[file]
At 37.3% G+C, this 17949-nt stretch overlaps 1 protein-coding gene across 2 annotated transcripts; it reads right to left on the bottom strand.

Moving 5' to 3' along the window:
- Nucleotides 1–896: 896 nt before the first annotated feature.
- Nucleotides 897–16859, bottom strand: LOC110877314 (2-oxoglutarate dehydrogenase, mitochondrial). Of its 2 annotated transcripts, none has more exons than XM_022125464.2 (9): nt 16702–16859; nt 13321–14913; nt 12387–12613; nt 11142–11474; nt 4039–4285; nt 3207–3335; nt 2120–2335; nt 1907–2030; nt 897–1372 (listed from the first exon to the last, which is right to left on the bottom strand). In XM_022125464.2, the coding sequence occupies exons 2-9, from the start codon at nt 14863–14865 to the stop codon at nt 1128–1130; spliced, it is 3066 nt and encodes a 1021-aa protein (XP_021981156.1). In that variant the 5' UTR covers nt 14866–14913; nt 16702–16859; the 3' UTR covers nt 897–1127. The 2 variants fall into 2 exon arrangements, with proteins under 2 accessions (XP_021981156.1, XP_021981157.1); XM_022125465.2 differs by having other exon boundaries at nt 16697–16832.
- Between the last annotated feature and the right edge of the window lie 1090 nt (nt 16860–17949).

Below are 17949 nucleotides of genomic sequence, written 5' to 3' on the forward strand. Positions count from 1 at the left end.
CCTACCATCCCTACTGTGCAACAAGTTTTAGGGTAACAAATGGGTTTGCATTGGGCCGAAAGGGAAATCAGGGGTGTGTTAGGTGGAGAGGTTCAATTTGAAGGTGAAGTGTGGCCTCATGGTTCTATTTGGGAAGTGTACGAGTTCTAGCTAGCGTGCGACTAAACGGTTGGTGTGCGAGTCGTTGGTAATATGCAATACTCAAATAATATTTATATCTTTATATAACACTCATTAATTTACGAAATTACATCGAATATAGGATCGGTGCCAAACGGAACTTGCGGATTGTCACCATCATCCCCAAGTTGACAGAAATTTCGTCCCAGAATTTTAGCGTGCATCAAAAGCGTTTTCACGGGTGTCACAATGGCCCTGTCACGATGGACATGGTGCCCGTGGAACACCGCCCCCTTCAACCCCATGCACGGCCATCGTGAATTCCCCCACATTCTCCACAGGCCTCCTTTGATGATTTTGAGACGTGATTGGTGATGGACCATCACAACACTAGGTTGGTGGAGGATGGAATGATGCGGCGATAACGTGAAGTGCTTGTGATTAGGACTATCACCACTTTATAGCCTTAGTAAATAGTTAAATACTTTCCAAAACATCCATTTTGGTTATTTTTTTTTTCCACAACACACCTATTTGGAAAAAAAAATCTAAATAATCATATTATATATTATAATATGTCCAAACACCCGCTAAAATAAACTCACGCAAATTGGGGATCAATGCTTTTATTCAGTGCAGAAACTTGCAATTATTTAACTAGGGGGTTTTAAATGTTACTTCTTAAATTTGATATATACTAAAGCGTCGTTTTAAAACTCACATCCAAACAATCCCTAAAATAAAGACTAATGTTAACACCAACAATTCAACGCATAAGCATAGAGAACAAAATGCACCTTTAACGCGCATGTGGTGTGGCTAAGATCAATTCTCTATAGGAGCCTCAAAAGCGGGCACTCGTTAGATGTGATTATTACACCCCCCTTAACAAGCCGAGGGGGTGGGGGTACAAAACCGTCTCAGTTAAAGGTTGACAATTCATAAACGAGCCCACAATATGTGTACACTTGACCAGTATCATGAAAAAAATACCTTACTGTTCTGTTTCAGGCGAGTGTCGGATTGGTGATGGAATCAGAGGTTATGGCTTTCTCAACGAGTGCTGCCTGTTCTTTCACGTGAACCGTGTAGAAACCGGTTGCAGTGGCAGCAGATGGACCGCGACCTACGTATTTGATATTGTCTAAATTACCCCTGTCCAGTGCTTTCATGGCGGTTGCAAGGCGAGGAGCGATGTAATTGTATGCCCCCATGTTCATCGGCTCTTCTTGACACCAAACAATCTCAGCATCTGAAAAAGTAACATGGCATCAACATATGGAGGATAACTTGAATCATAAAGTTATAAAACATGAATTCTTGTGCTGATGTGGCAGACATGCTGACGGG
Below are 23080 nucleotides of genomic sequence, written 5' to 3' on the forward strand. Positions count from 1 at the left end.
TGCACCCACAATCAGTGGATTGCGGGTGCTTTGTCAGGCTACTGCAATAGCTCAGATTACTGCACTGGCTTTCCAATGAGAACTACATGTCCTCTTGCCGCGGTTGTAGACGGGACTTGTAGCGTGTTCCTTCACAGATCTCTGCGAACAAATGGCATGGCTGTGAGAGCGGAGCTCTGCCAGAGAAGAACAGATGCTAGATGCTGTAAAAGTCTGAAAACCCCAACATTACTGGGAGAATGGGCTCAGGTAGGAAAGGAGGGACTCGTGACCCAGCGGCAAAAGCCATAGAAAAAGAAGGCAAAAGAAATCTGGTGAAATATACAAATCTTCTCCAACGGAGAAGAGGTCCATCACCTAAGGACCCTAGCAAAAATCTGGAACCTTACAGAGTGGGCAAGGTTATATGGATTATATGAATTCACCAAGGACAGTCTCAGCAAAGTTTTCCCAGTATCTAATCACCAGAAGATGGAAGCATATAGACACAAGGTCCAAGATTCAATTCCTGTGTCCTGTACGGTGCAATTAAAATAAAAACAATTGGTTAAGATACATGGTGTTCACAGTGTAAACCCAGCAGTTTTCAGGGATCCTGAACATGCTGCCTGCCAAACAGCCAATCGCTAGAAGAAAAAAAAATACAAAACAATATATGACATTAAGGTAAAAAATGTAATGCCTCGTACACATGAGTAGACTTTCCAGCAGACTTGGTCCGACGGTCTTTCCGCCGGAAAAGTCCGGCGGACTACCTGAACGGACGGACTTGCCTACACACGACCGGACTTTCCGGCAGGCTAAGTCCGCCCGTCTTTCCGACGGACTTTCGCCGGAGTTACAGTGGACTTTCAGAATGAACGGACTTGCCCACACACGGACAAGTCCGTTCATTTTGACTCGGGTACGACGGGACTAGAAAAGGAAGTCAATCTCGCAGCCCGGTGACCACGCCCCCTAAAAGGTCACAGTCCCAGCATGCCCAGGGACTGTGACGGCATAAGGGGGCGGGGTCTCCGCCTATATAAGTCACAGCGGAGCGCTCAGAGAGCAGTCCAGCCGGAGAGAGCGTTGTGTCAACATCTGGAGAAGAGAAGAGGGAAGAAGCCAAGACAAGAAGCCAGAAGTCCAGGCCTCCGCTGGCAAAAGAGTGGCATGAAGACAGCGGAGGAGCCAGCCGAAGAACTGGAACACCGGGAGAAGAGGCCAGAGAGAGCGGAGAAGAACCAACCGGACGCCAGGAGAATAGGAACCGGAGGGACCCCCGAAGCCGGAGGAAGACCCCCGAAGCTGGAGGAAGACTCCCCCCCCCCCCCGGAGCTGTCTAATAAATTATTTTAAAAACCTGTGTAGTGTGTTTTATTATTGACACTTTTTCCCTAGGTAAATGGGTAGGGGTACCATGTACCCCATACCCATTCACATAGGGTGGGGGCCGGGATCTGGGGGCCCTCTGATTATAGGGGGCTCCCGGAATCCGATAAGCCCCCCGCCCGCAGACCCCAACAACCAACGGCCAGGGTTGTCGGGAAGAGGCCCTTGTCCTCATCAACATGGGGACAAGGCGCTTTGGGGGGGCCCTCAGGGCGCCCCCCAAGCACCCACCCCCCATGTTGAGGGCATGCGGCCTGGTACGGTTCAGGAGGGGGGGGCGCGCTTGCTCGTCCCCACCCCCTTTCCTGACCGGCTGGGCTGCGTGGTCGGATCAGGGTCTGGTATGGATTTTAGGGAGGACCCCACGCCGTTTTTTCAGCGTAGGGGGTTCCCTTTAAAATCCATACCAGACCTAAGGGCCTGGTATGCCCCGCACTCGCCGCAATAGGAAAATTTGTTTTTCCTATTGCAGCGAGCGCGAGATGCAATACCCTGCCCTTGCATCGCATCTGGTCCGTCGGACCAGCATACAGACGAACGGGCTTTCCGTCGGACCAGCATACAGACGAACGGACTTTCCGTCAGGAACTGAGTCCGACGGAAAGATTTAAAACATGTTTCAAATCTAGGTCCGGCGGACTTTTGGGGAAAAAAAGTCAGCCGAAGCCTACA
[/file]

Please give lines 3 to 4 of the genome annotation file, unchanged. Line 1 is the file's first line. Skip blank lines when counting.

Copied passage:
- Nucleotides 1–896: 896 nt before the first annotated feature.
- Nucleotides 897–16859, bottom strand: LOC110877314 (2-oxoglutarate dehydrogenase, mitochondrial). Of its 2 annotated transcripts, none has more exons than XM_022125464.2 (9): nt 16702–16859; nt 13321–14913; nt 12387–12613; nt 11142–11474; nt 4039–4285; nt 3207–3335; nt 2120–2335; nt 1907–2030; nt 897–1372 (listed from the first exon to the last, which is right to left on the bottom strand). In XM_022125464.2, the coding sequence occupies exons 2-9, from the start codon at nt 14863–14865 to the stop codon at nt 1128–1130; spliced, it is 3066 nt and encodes a 1021-aa protein (XP_021981156.1). In that variant the 5' UTR covers nt 14866–14913; nt 16702–16859; the 3' UTR covers nt 897–1127. The 2 variants fall into 2 exon arrangements, with proteins under 2 accessions (XP_021981156.1, XP_021981157.1); XM_022125465.2 differs by having other exon boundaries at nt 16697–16832.